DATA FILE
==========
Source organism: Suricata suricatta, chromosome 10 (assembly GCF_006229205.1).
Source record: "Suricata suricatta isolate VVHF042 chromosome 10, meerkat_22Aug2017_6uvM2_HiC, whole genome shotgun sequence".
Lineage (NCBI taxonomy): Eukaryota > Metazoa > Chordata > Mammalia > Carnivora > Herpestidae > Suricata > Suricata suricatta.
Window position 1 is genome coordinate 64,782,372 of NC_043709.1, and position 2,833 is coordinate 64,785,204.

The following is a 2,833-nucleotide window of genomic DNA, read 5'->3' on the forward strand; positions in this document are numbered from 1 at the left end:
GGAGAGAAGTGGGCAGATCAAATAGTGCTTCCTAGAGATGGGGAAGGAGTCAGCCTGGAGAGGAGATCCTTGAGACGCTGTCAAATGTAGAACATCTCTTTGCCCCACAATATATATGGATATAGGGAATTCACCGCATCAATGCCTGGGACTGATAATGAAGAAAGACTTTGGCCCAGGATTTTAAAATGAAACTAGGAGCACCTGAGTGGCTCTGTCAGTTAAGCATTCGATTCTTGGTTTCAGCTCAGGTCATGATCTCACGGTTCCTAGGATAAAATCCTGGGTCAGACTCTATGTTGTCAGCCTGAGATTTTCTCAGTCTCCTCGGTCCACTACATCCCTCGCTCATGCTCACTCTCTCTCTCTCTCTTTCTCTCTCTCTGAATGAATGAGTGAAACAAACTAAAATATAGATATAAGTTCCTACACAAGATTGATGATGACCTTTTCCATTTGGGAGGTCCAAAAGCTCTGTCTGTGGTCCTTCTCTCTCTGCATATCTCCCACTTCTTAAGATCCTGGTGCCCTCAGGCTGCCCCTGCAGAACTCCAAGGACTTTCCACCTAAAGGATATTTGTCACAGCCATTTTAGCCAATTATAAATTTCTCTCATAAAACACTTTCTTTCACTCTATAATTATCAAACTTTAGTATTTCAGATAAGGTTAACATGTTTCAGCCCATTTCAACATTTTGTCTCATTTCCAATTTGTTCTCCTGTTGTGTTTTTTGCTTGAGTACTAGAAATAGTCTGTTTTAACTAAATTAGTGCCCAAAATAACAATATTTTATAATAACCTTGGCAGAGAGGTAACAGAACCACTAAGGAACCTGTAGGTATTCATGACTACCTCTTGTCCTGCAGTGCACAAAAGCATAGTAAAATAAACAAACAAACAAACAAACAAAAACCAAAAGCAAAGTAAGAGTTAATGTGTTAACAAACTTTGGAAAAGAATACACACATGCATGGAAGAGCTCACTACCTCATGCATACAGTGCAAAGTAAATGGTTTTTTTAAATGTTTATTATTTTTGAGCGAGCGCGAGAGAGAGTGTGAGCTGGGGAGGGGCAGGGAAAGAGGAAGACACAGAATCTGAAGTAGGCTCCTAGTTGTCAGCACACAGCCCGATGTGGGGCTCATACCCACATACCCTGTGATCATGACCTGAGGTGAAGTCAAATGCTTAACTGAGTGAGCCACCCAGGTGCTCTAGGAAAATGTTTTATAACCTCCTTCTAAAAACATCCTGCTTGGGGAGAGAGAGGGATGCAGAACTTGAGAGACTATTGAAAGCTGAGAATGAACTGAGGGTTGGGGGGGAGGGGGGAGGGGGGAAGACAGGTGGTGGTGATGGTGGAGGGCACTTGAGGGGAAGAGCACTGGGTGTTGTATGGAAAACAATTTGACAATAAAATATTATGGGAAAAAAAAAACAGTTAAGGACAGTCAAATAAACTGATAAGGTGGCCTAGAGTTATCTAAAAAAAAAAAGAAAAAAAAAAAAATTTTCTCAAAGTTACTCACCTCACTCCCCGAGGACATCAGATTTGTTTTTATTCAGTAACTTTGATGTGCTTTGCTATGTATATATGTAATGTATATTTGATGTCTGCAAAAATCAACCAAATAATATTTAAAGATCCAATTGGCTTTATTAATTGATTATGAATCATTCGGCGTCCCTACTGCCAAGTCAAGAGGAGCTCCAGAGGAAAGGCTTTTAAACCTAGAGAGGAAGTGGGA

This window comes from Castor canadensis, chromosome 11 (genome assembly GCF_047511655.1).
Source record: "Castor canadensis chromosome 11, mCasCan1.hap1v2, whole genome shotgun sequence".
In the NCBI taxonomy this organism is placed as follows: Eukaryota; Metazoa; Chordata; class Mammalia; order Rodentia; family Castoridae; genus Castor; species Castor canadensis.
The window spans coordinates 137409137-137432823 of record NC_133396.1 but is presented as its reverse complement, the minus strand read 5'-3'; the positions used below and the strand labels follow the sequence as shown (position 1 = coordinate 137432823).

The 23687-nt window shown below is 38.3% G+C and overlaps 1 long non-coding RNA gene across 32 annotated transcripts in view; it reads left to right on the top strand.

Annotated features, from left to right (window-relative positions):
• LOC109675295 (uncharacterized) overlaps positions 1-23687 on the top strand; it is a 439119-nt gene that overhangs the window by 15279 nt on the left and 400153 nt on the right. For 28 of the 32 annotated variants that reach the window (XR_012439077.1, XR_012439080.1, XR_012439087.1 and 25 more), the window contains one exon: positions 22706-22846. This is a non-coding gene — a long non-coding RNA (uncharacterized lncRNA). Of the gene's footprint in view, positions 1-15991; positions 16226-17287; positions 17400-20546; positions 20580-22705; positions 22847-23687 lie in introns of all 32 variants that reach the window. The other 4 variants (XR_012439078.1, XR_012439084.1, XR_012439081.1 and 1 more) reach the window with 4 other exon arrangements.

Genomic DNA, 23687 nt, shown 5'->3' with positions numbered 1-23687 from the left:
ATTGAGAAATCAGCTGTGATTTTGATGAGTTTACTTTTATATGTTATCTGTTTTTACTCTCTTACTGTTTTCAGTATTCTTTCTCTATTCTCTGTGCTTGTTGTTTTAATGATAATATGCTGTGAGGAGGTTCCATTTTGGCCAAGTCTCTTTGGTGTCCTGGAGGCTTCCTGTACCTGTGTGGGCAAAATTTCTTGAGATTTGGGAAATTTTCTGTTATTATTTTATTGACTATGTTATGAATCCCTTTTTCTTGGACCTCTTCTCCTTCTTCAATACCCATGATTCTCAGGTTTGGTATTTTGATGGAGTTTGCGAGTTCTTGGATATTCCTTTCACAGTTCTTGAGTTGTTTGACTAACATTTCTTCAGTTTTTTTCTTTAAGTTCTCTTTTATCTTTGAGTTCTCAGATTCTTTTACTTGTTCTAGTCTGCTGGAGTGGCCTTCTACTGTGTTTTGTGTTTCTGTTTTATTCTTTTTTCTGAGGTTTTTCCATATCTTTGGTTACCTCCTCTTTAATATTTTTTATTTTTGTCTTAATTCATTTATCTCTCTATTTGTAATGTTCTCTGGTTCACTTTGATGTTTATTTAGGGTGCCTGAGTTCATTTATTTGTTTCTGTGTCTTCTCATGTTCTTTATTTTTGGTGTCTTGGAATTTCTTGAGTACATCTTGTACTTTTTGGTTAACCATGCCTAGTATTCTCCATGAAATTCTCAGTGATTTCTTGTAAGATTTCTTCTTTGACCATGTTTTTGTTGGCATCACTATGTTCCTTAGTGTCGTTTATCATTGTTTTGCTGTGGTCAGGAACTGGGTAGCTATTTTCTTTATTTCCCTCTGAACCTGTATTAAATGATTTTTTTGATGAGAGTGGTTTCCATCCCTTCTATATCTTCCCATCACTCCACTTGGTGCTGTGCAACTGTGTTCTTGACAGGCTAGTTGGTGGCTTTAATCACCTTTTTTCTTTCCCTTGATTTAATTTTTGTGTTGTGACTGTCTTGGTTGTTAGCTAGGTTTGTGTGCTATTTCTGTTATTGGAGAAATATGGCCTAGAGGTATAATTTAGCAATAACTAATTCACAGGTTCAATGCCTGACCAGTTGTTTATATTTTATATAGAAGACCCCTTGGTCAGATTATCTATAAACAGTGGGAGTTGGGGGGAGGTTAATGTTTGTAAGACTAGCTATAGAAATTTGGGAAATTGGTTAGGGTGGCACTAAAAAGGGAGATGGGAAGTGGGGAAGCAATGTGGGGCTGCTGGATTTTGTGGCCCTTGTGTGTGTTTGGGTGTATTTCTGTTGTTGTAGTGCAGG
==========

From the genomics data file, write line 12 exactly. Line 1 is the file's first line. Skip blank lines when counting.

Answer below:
Annotated features, from left to right (window-relative positions):